Graphic representing Audible reckoning: How top political podcasters spread unsubstantiated and false claims

Audible reckoning: How top political podcasters spread unsubstantiated and false claims
Washington, DC

Brookings report: Using a combination of analytical methods – including natural language processing, machine learning, and manual classifying – this research provided the first overarching assessment of the role that popular political podcasting plays in spreading unsubstantiated and false claims.

Drawing on data collected from 36,603 episodes produced by 79 prominent political podcasters, 17,061 evaluations, and 184 key terms and phrases, this analysis found:7

The spread of unsubstantiated and false claims across the popular political podcasting ecosystem was common: Nearly 70% of podcasters in the dataset shared one or more such claim, and at least one out of every 20 episodes (1,863 episodes) recorded by prominent podcasters featured an unsubstantiated or false claim. Due to the conservative nature of the research design, this is likely an undercount of the proliferation of this type of content across political podcasting. Unsubstantiated and false claims tied to the 2020 US presidential election spiked dramatically after the election and did not abate in the following months, despite multiple failed legal challenges: In the lead up to the January 6 attack on the US Capitol, political podcasters played a central and highly partisan role in sowing doubt about the security of the 2020 election. After Election Day, claims of election fraud rose by nearly 600%, to more than 28% of all episodes airing between the election and January 6, 2020, with the vast majority coming from conservative series that were among the most popular during this period. During the first two years of the coronavirus pandemic, unsubstantiated and false claims circulated widely, but they tended to be more nuanced and less partisan than election-related claims: Unsubstantiated and false claims tied to the pandemic featured in one out of every eight episodes examined during this period. These claims, however, tended to be less overtly partisan and were often rooted in misunderstandings of science, confusion over evolving public health guidelines, and a heavy reliance on non-peer reviewed preprints. 10 prominent podcasters were responsible for sharing the majority of false and misleading content: The 10 podcast series that shared unsubstantiated or false claims at the highest overall rates accounted for more than 60% of all the dataset’s unsubstantiated and false claims. These series, whose hosts lean conservative politically, had a combined reach of more than 28 million followers on Facebook and Twitter as of September 2022.8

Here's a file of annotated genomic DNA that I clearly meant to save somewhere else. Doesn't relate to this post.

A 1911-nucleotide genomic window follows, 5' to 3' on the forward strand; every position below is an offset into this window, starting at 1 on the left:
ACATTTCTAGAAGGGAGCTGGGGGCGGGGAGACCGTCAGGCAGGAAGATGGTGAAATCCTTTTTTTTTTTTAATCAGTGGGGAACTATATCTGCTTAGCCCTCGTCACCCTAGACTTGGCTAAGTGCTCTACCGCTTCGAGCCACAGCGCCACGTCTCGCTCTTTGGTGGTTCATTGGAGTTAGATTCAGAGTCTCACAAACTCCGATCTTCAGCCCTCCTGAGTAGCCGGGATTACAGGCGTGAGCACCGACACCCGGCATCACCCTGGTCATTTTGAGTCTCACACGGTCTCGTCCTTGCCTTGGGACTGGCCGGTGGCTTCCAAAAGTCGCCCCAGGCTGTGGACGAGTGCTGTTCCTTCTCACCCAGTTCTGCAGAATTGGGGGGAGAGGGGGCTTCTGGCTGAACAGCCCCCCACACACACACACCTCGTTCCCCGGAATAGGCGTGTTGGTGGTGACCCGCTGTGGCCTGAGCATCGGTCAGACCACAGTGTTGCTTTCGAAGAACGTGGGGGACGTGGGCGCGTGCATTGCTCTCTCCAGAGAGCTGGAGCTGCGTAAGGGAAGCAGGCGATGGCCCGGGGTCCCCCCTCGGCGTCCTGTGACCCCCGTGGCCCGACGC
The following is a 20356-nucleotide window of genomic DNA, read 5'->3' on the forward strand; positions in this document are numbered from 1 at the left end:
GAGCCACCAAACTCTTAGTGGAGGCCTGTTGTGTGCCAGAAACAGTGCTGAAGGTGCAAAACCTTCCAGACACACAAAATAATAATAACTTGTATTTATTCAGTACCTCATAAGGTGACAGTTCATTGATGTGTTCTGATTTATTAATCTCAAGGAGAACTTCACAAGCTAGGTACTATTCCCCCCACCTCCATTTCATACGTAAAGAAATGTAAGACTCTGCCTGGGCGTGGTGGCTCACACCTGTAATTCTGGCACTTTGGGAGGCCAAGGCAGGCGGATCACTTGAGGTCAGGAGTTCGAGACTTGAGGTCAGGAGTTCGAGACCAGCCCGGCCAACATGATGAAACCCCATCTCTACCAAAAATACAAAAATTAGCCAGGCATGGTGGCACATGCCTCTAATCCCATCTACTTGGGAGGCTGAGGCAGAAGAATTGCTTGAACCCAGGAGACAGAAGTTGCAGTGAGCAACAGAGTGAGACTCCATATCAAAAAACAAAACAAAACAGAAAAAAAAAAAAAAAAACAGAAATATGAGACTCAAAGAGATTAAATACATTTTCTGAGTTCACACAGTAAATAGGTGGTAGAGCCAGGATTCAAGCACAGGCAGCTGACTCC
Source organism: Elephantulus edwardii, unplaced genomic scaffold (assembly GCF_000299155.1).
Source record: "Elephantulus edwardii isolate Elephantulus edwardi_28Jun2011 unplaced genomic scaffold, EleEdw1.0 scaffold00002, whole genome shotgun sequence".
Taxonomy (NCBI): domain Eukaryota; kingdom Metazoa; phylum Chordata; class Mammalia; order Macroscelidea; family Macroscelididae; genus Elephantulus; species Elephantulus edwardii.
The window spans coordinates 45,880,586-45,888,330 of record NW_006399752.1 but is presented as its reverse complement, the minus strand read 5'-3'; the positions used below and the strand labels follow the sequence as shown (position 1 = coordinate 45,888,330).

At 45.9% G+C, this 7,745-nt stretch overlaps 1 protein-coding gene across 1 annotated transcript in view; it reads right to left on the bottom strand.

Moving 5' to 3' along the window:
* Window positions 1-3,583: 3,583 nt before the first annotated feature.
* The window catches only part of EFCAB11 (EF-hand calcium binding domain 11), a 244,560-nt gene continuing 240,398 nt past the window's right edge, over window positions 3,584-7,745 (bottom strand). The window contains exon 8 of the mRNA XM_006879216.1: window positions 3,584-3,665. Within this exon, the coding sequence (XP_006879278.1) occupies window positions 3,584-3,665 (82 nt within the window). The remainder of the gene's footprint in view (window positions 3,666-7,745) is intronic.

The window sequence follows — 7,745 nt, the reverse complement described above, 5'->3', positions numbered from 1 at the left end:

Status: N/A
Founded: 2023
Last Modified: 3/3/2023
Added on: 3/2/2023

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